Our mission – making a better barbecue pit – is an engineering challenge. So why not jump in with some basic barbecue thermodynamics?
Heat flows from hot to cold by three modes:
- Radiation – where a hot object emits infrared energy that is absorbed by a cooler one (e.g., broiling). Radiation requires a clear line-of-sight from the heat source to the meat, and proximity is critical, as energy drops off rapidly with distance.
- Convection – where a fluid or gas is heated and carries the heat to the food (e.g., a deep fryer). Your kitchen oven (whether it’s a “convection oven” or not) moves heat via convection – the gas or electric element (at the bottom) heats air, which rises, cools as it gives its heat to the food, and sinks back down to be reheated. The medium can also transport moisture, flavors, etc. to and from your meat.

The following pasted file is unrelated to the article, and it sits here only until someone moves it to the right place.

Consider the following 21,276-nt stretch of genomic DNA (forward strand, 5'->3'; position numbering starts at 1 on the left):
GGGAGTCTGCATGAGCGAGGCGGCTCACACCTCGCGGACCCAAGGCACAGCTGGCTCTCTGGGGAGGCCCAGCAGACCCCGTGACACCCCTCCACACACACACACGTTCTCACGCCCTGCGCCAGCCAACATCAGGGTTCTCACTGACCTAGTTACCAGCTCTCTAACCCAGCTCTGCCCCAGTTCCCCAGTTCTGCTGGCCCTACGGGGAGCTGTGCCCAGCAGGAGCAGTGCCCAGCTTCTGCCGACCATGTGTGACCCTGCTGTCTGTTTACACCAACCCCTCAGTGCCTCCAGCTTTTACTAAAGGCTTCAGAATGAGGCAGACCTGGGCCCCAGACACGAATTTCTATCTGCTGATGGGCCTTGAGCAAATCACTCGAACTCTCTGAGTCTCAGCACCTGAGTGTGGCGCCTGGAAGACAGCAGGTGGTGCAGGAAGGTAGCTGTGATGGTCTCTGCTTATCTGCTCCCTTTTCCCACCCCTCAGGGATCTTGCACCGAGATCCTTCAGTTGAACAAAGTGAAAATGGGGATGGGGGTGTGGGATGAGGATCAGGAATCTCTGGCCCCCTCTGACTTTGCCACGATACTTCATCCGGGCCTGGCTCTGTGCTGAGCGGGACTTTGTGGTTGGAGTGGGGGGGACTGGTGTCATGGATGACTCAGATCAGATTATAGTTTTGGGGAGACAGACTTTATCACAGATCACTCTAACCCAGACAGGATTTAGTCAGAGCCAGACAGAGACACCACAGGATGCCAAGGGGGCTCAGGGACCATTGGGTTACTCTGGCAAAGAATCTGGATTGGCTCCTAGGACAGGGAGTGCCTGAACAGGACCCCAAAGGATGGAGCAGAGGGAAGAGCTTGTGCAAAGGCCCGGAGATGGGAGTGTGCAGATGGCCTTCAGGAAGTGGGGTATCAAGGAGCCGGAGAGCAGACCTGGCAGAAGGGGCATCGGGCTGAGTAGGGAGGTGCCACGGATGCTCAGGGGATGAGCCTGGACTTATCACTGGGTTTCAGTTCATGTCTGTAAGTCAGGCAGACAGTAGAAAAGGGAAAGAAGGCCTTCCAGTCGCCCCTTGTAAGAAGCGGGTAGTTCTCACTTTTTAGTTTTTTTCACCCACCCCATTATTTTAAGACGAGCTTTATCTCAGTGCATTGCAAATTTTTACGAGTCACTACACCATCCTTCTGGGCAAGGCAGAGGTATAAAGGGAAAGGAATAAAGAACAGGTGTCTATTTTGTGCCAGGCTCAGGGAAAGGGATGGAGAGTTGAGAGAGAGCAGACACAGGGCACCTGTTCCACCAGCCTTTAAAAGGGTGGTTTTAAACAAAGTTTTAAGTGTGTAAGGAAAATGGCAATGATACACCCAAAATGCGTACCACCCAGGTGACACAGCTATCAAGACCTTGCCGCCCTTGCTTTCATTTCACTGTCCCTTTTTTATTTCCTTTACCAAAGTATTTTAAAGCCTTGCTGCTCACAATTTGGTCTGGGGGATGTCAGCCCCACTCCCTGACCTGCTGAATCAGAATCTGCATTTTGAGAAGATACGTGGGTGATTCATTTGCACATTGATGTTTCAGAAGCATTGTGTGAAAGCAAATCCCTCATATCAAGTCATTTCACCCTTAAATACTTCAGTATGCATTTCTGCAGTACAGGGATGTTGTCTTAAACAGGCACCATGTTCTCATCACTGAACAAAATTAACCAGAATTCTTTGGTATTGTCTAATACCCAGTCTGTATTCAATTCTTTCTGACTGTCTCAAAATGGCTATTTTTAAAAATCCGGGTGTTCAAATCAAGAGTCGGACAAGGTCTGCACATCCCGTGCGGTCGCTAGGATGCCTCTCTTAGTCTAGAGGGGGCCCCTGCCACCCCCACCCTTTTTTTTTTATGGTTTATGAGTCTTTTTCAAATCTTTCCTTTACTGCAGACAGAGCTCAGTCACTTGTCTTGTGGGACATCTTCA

- Conduction – where direct contact occurs between hot and cold objects (e.g., frying). Note: whether you’re broiling, baking, or frying, 99% of your meat’s volume – all but the outer surface – is being cooked by conduction from the outside inwards. The heat transfer mode only determines how the heat gets to the meat’s surface.
As we’ll learn in How Meat Cooks, we’re raising the meat’s internal temperature way past “well-done” to break down the tough connective tissues into silky, flavorful gelatin. This denaturing takes time, and we have to do it without overheating any part of the meat. That requires low temperatures and no hot spots – impossible when frying and difficult when broiling without rotisseries, etc. So we use convection – we bake the meat – which also imparts aromatic flavors from the fire.
A barbecue pit is just a wood-fired oven.